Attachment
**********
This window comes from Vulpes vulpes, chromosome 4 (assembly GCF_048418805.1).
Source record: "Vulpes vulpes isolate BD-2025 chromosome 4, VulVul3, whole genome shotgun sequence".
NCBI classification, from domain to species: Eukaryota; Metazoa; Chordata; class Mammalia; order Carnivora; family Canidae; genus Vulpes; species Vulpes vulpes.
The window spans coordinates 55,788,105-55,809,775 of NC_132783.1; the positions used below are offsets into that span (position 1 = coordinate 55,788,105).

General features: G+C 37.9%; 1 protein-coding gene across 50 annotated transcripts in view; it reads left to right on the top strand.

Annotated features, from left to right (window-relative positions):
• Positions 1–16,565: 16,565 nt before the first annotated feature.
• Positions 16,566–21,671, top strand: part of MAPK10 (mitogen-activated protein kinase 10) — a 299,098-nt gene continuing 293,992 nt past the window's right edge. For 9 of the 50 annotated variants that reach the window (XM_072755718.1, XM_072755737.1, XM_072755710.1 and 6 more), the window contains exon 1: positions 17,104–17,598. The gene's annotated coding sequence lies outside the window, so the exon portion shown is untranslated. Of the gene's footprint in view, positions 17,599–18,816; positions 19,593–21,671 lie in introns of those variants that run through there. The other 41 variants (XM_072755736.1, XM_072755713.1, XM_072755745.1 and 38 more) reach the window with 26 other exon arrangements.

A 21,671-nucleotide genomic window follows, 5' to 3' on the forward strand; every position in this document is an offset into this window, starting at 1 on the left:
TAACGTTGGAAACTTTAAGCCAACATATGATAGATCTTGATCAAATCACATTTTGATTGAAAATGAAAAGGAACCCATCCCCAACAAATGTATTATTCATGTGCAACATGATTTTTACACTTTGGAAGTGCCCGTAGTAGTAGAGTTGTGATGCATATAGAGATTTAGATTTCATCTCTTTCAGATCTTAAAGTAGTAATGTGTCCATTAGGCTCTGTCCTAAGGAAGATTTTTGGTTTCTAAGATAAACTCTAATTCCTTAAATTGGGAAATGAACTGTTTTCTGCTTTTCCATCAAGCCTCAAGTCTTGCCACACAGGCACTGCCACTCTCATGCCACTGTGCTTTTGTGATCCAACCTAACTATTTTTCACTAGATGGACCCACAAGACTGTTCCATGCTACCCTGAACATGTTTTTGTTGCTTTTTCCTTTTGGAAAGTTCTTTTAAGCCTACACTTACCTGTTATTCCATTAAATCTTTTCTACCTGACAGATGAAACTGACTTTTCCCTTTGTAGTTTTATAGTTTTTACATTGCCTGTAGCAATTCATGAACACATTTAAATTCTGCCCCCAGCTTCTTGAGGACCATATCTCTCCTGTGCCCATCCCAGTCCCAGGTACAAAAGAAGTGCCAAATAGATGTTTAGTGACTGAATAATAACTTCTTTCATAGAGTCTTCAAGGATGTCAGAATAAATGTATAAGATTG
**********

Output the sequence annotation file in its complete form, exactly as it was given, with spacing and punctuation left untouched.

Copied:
This window comes from Vulpes vulpes, chromosome 4 (assembly GCF_048418805.1).
Source record: "Vulpes vulpes isolate BD-2025 chromosome 4, VulVul3, whole genome shotgun sequence".
NCBI classification, from domain to species: Eukaryota; Metazoa; Chordata; class Mammalia; order Carnivora; family Canidae; genus Vulpes; species Vulpes vulpes.
The window spans coordinates 55,788,105-55,809,775 of NC_132783.1; the positions used below are offsets into that span (position 1 = coordinate 55,788,105).

General features: G+C 37.9%; 1 protein-coding gene across 50 annotated transcripts in view; it reads left to right on the top strand.

Annotated features, from left to right (window-relative positions):
• Positions 1–16,565: 16,565 nt before the first annotated feature.
• Positions 16,566–21,671, top strand: part of MAPK10 (mitogen-activated protein kinase 10) — a 299,098-nt gene continuing 293,992 nt past the window's right edge. For 9 of the 50 annotated variants that reach the window (XM_072755718.1, XM_072755737.1, XM_072755710.1 and 6 more), the window contains exon 1: positions 17,104–17,598. The gene's annotated coding sequence lies outside the window, so the exon portion shown is untranslated. Of the gene's footprint in view, positions 17,599–18,816; positions 19,593–21,671 lie in introns of those variants that run through there. The other 41 variants (XM_072755736.1, XM_072755713.1, XM_072755745.1 and 38 more) reach the window with 26 other exon arrangements.

A 21,671-nucleotide genomic window follows, 5' to 3' on the forward strand; every position in this document is an offset into this window, starting at 1 on the left:
TAACGTTGGAAACTTTAAGCCAACATATGATAGATCTTGATCAAATCACATTTTGATTGAAAATGAAAAGGAACCCATCCCCAACAAATGTATTATTCATGTGCAACATGATTTTTACACTTTGGAAGTGCCCGTAGTAGTAGAGTTGTGATGCATATAGAGATTTAGATTTCATCTCTTTCAGATCTTAAAGTAGTAATGTGTCCATTAGGCTCTGTCCTAAGGAAGATTTTTGGTTTCTAAGATAAACTCTAATTCCTTAAATTGGGAAATGAACTGTTTTCTGCTTTTCCATCAAGCCTCAAGTCTTGCCACACAGGCACTGCCACTCTCATGCCACTGTGCTTTTGTGATCCAACCTAACTATTTTTCACTAGATGGACCCACAAGACTGTTCCATGCTACCCTGAACATGTTTTTGTTGCTTTTTCCTTTTGGAAAGTTCTTTTAAGCCTACACTTACCTGTTATTCCATTAAATCTTTTCTACCTGACAGATGAAACTGACTTTTCCCTTTGTAGTTTTATAGTTTTTACATTGCCTGTAGCAATTCATGAACACATTTAAATTCTGCCCCCAGCTTCTTGAGGACCATATCTCTCCTGTGCCCATCCCAGTCCCAGGTACAAAAGAAGTGCCAAATAGATGTTTAGTGACTGAATAATAACTTCTTTCATAGAGTCTTCAAGGATGTCAGAATAAATGTATAAGATTG